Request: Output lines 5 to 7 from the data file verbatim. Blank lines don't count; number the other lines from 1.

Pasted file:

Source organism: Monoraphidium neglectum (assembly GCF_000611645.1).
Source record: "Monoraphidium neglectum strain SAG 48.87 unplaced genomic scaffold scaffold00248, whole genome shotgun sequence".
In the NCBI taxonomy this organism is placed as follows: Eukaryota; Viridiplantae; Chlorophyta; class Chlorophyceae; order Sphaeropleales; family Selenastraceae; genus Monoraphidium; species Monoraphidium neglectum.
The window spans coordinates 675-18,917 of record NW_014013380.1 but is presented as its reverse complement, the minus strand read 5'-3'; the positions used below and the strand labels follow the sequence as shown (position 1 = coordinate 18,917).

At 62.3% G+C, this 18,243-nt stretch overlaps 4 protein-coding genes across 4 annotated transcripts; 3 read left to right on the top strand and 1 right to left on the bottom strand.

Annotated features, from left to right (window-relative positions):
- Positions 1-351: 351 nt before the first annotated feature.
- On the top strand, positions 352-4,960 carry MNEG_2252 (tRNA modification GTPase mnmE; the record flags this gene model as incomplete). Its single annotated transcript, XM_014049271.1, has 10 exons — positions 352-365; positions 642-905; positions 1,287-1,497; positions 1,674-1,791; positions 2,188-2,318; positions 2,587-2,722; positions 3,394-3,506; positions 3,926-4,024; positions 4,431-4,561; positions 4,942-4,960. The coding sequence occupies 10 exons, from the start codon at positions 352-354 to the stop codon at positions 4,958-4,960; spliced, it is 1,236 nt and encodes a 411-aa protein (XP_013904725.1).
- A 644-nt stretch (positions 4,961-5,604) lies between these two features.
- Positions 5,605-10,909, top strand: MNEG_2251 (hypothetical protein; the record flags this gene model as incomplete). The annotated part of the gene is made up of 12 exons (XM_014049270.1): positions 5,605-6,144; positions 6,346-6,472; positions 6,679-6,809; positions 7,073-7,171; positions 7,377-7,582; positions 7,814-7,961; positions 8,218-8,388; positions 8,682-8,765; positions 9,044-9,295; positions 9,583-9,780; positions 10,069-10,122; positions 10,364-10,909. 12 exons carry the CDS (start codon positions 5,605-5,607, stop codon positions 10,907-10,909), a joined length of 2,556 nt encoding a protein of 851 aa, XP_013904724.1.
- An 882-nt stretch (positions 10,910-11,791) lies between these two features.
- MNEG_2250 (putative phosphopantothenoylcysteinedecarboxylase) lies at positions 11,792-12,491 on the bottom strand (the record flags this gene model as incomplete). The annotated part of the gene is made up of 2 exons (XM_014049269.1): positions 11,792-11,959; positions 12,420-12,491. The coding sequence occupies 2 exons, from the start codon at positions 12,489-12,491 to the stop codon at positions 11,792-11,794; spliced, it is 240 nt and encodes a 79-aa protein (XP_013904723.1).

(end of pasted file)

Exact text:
At 62.3% G+C, this 18,243-nt stretch overlaps 4 protein-coding genes across 4 annotated transcripts; 3 read left to right on the top strand and 1 right to left on the bottom strand.

Annotated features, from left to right (window-relative positions):
- Positions 1-351: 351 nt before the first annotated feature.